Designing for the Web is unlike other forms of design. Web design certainly involves aesthetics, but it is also inseparable from the many technical issues involved with Internet technology -- differing systems, browsers, and connection speeds for various end users; bandwidth and scalability issues; user interface design on the Web; integration with existing databases or other systems; and so forth.

We believe that intelligent Web site design includes many elements, a few of which we'll touch on here:

  • Good user interface design means that a site is easily navigable and understood by even the most novice Web users, regardless of whether the site's content consists of a few dozen pages or a few thousand pages.

  • The multimedia capabilities of a Web site have their place, but bandwidth management is critical in ensuring that end users do not become dissatisfied with lengthy download times. In some cases, it is worthwhile for the Web server to detect the connection speed of each end user and respond appropriately, so that people will either see graphics-intensive or scaled-down versions of the Web site depending on the speed of their Internet connectivity.

  • Database-driven sites allow for a much broader range of applications than sites limited to simple, static pages. One advantage to using a database is that we can create mechanisms by which our clients can easily and securely update site contents without having to edit HTML pages or any of the programming underlying the site.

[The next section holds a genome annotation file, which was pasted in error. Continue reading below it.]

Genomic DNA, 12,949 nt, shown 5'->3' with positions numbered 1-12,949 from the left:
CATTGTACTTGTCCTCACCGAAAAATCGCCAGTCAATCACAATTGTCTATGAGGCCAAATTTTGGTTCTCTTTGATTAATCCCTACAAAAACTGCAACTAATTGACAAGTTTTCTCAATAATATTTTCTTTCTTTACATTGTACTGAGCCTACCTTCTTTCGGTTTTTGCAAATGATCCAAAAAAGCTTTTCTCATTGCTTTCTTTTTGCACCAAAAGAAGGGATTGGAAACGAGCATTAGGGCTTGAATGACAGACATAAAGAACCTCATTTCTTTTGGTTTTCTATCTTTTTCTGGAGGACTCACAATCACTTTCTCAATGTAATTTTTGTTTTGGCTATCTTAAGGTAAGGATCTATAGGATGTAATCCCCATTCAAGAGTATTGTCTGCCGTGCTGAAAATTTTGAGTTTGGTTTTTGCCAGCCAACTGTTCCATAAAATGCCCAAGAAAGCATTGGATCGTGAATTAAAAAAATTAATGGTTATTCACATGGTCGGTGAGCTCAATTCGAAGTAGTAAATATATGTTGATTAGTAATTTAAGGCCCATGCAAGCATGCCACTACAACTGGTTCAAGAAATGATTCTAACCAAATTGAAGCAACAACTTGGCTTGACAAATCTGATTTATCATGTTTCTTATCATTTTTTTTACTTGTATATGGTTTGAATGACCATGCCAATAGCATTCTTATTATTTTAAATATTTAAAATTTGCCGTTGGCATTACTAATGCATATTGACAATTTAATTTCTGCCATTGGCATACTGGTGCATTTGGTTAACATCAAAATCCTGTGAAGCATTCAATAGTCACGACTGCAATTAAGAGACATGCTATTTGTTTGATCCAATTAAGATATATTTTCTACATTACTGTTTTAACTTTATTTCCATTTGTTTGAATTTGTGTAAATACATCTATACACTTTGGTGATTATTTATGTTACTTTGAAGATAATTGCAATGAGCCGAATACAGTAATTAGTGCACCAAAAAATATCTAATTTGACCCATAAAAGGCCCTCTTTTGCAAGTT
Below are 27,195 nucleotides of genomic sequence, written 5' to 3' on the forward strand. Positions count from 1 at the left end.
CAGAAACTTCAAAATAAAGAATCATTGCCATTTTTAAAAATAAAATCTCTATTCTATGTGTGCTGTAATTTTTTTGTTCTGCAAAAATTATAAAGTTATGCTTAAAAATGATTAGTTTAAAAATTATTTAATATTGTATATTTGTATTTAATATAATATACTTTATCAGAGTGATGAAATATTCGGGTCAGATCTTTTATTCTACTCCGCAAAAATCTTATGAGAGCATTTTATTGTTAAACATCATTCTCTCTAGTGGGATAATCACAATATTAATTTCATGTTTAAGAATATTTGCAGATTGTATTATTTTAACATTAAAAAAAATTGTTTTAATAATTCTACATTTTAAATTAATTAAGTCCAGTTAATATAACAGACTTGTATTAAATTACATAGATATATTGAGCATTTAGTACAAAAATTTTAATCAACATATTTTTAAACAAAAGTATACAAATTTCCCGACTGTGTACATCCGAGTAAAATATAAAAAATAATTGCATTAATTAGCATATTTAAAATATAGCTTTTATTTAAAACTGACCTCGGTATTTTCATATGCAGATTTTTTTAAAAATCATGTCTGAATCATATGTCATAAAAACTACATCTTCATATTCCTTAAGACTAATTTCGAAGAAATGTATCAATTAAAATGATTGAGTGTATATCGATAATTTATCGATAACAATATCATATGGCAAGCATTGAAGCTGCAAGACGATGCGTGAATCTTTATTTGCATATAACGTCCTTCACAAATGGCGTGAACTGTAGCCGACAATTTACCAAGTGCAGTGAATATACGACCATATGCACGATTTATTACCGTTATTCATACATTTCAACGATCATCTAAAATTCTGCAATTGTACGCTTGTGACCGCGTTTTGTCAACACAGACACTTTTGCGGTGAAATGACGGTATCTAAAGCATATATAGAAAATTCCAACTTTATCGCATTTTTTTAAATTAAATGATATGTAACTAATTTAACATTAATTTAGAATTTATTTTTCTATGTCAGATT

• When appropriate, personalize the experience for the end user. Like any computers, web servers have an excellent memory -- why not capitalize on this ability so that the Web site presents each end user with the information they are likely most interested in? Personalization technology is most frequently seen at on-line commerce sites, where visitors can be presented with the option to purchase items based on what they have purchased in the past, but the ability to individualize the end user's experience at the Web site has many more possible applications.

  • The use of existing assets is often a primary factor in a site's success. Existing assets can include anything from graphics to databases to people -- with the idea that the Web site should not reinvent any wheels, nor should it clash with the organization's existing image. This often means that we will work with a client's graphic artists, key Information Systems staff, advertising or public relations agencies, and others as appropriate to ensure that the site leverages the organization's existing investments in its image, technology, and human resources.

Above and beyond everything else, intelligent Web site design means that a site should be integrated with the goals and operations of its organization. Our goal in working with our clients is to help them make the Internet and their Web site a valuable and integral part of their business.

Please contact us if you would like to speak with us about the development of your Web site.

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